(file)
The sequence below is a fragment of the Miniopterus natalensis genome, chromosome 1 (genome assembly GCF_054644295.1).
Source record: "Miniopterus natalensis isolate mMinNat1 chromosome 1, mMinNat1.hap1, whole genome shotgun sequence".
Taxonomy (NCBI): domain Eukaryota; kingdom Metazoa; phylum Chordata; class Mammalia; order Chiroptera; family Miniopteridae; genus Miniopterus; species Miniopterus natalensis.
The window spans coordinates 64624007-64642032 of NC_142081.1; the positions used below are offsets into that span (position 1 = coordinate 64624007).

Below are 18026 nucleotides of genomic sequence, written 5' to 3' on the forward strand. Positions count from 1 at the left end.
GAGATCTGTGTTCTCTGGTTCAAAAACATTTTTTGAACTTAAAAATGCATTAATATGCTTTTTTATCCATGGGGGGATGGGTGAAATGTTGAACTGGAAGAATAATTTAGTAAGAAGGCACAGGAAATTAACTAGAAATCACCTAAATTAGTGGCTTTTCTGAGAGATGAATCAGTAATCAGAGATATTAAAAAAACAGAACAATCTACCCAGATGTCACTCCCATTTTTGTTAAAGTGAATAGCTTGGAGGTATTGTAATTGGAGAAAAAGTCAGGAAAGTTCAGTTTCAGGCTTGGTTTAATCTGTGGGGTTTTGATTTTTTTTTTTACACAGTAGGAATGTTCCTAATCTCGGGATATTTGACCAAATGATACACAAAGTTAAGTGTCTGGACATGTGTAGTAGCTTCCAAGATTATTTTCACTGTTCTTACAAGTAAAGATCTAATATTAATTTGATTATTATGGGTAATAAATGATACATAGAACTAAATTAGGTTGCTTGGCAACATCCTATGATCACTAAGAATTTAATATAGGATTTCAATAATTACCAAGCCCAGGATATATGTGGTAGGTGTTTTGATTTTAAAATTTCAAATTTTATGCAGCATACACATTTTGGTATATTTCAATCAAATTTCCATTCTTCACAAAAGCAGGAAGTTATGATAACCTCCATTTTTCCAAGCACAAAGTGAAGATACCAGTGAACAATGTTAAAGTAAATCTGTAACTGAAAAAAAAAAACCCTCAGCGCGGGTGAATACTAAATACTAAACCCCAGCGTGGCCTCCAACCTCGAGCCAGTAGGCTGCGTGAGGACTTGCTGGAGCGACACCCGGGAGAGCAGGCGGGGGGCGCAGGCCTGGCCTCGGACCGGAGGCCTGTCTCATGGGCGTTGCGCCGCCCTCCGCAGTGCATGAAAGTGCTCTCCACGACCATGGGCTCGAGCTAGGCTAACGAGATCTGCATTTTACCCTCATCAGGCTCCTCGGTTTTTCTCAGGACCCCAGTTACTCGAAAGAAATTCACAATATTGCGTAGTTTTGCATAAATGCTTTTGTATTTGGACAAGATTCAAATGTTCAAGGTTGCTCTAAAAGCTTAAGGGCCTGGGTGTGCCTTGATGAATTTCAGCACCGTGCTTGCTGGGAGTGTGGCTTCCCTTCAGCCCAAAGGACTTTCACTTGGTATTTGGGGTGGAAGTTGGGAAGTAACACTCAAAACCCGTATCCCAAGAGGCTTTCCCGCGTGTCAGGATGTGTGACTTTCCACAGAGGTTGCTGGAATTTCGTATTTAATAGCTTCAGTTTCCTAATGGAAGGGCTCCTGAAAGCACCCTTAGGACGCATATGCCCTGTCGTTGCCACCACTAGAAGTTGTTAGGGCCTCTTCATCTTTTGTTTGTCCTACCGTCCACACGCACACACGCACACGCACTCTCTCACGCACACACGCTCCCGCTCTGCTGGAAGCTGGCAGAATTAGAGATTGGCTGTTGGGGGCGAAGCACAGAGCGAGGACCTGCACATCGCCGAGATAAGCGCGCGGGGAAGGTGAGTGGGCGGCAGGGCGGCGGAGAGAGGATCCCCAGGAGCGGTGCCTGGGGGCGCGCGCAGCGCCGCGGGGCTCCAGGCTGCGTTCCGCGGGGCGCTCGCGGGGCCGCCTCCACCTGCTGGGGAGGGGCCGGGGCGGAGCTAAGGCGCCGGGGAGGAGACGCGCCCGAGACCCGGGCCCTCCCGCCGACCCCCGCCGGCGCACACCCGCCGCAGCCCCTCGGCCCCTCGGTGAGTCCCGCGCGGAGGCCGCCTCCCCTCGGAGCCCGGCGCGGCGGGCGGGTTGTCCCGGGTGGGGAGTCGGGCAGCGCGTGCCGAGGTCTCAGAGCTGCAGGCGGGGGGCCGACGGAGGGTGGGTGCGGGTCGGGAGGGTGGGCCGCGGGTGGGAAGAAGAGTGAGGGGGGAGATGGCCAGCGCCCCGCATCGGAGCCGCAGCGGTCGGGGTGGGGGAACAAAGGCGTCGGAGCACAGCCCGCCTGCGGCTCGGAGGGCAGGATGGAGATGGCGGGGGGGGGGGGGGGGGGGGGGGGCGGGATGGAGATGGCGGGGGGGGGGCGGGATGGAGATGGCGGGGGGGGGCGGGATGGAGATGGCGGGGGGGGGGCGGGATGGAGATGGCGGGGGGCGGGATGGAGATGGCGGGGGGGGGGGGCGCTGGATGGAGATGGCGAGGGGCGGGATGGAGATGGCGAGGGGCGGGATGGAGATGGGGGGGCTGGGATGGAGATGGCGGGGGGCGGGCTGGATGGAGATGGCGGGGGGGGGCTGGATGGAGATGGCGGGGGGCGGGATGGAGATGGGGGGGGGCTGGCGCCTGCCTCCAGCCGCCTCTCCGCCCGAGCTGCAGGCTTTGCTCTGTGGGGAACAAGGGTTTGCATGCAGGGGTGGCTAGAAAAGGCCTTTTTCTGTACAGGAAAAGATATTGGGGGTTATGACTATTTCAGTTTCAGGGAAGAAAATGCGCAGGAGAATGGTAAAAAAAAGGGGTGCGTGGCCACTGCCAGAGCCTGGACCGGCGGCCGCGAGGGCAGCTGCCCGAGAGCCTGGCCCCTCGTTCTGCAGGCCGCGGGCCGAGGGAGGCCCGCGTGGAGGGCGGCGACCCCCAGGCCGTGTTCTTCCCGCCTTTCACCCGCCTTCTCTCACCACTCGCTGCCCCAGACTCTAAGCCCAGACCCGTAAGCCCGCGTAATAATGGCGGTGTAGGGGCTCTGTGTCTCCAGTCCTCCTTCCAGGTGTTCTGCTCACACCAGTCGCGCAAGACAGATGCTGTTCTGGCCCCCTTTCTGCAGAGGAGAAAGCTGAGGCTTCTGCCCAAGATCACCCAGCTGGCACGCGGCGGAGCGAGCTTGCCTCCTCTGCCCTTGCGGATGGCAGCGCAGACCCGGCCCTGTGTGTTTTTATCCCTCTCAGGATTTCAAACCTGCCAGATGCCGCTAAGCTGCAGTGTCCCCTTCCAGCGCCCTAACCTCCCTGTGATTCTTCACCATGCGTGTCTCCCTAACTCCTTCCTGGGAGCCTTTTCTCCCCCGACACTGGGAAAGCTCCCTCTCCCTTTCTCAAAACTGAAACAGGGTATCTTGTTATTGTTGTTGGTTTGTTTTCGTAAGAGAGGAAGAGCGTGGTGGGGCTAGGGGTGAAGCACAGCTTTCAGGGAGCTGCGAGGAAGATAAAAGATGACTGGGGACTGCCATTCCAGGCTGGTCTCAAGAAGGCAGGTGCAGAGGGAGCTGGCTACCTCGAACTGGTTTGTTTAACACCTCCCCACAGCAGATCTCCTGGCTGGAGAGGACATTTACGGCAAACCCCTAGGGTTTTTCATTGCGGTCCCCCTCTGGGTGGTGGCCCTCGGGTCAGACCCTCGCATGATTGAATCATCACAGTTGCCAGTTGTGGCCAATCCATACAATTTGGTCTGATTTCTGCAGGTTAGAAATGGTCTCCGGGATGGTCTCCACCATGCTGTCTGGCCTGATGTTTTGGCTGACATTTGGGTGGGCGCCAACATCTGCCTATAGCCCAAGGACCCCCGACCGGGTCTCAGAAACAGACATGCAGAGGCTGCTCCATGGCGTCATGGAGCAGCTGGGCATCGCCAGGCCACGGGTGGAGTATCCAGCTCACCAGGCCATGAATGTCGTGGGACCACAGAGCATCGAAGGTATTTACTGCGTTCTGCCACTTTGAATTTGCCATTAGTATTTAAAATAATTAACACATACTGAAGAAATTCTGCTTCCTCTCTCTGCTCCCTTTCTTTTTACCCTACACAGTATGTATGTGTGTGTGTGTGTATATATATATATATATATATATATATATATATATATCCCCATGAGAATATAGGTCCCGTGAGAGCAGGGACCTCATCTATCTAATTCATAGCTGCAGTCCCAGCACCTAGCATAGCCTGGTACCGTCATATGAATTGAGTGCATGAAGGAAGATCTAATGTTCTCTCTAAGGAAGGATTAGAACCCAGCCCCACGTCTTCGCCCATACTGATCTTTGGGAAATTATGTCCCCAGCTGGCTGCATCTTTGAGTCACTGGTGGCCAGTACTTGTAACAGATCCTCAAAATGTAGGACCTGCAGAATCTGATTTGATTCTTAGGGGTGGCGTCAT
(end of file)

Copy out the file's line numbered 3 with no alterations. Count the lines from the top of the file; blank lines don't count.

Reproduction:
Taxonomy (NCBI): domain Eukaryota; kingdom Metazoa; phylum Chordata; class Mammalia; order Chiroptera; family Miniopteridae; genus Miniopterus; species Miniopterus natalensis.